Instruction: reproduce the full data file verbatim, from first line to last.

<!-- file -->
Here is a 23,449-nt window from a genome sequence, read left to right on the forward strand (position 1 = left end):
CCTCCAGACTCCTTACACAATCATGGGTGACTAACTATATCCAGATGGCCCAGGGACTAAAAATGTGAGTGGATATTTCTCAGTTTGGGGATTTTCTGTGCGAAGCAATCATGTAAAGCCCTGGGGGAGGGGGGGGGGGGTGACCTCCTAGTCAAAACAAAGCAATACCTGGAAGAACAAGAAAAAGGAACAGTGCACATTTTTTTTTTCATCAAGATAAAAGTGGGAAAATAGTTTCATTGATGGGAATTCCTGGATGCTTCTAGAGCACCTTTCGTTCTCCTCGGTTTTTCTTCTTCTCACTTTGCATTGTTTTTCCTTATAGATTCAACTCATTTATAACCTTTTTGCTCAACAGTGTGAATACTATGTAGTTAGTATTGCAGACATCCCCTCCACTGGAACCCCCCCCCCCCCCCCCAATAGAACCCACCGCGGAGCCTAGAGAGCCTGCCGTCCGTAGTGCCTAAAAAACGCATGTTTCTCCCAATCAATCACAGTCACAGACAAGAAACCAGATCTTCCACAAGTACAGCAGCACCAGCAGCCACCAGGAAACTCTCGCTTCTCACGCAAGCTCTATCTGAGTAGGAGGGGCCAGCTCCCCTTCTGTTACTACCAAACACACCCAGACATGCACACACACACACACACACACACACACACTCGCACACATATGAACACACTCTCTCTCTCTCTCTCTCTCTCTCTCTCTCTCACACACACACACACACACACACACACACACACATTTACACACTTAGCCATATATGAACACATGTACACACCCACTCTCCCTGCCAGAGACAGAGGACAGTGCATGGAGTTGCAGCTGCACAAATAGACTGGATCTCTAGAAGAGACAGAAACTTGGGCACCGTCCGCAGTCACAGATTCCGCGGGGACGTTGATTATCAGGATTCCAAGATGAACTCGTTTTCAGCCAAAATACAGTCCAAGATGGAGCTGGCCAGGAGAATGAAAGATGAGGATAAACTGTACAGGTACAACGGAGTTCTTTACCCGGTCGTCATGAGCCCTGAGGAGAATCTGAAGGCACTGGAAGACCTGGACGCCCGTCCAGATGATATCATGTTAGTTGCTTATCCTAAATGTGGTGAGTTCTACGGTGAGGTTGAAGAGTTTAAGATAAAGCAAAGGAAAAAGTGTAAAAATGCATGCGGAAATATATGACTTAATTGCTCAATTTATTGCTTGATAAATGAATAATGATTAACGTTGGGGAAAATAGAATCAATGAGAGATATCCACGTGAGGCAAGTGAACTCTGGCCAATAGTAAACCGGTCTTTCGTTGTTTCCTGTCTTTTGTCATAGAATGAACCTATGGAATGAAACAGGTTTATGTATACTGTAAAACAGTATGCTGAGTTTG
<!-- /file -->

Here is a 23,449-nt window from a genome sequence, read left to right on the forward strand (position 1 = left end):
CCTCCAGACTCCTTACACAATCATGGGTGACTAACTATATCCAGATGGCCCAGGGACTAAAAATGTGAGTGGATATTTCTCAGTTTGGGGATTTTCTGTGCGAAGCAATCATGTAAAGCCCTGGGGGAGGGGGGGGGGGGTGACCTCCTAGTCAAAACAAAGCAATACCTGGAAGAACAAGAAAAAGGAACAGTGCACATTTTTTTTTTCATCAAGATAAAAGTGGGAAAATAGTTTCATTGATGGGAATTCCTGGATGCTTCTAGAGCACCTTTCGTTCTCCTCGGTTTTTCTTCTTCTCACTTTGCATTGTTTTTCCTTATAGATTCAACTCATTTATAACCTTTTTGCTCAACAGTGTGAATACTATGTAGTTAGTATTGCAGACATCCCCTCCACTGGAACCCCCCCCCCCCCCCCCAATAGAACCCACCGCGGAGCCTAGAGAGCCTGCCGTCCGTAGTGCCTAAAAAACGCATGTTTCTCCCAATCAATCACAGTCACAGACAAGAAACCAGATCTTCCACAAGTACAGCAGCACCAGCAGCCACCAGGAAACTCTCGCTTCTCACGCAAGCTCTATCTGAGTAGGAGGGGCCAGCTCCCCTTCTGTTACTACCAAACACACCCAGACATGCACACACACACACACACACACACACACACTCGCACACATATGAACACACTCTCTCTCTCTCTCTCTCTCTCTCTCTCTCTCACACACACACACACACACACACACACACACACATTTACACACTTAGCCATATATGAACACATGTACACACCCACTCTCCCTGCCAGAGACAGAGGACAGTGCATGGAGTTGCAGCTGCACAAATAGACTGGATCTCTAGAAGAGACAGAAACTTGGGCACCGTCCGCAGTCACAGATTCCGCGGGGACGTTGATTATCAGGATTCCAAGATGAACTCGTTTTCAGCCAAAATACAGTCCAAGATGGAGCTGGCCAGGAGAATGAAAGATGAGGATAAACTGTACAGGTACAACGGAGTTCTTTACCCGGTCGTCATGAGCCCTGAGGAGAATCTGAAGGCACTGGAAGACCTGGACGCCCGTCCAGATGATATCATGTTAGTTGCTTATCCTAAATGTGGTGAGTTCTACGGTGAGGTTGAAGAGTTTAAGATAAAGCAAAGGAAAAAGTGTAAAAATGCATGCGGAAATATATGACTTAATTGCTCAATTTATTGCTTGATAAATGAATAATGATTAACGTTGGGGAAAATAGAATCAATGAGAGATATCCACGTGAGGCAAGTGAACTCTGGCCAATAGTAAACCGGTCTTTCGTTGTTTCCTGTCTTTTGTCATAGAATGAACCTATGGAATGAAACAGGTTTATGTATACTGTAAAACAGTATGCTGAGTTTG